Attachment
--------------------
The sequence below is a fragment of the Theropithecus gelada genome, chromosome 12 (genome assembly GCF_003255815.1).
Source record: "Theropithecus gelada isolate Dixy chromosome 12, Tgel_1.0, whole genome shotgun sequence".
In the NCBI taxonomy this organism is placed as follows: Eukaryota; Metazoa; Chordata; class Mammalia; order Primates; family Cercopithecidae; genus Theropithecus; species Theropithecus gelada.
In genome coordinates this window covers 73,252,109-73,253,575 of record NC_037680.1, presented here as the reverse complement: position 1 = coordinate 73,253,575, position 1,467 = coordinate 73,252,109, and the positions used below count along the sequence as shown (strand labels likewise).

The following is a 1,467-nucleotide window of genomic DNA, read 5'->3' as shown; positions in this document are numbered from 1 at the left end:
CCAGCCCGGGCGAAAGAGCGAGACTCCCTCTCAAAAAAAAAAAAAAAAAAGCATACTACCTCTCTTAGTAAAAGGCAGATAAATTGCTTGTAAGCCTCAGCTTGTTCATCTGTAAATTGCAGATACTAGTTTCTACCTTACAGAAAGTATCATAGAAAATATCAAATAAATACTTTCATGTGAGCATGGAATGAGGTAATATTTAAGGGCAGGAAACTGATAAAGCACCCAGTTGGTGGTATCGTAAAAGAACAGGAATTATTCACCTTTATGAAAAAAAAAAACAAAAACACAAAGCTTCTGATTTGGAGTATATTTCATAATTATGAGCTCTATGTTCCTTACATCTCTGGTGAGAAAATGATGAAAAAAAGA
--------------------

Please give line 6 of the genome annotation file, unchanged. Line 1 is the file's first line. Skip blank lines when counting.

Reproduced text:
CCAGCCCGGGCGAAAGAGCGAGACTCCCTCTCAAAAAAAAAAAAAAAAAAGCATACTACCTCTCTTAGTAAAAGGCAGATAAATTGCTTGTAAGCCTCAGCTTGTTCATCTGTAAATTGCAGATACTAGTTTCTACCTTACAGAAAGTATCATAGAAAATATCAAATAAATACTTTCATGTGAGCATGGAATGAGGTAATATTTAAGGGCAGGAAACTGATAAAGCACCCAGTTGGTGGTATCGTAAAAGAACAGGAATTATTCACCTTTATGAAAAAAAAAAACAAAAACACAAAGCTTCTGATTTGGAGTATATTTCATAATTATGAGCTCTATGTTCCTTACATCTCTGGTGAGAAAATGATGAAAAAAAGA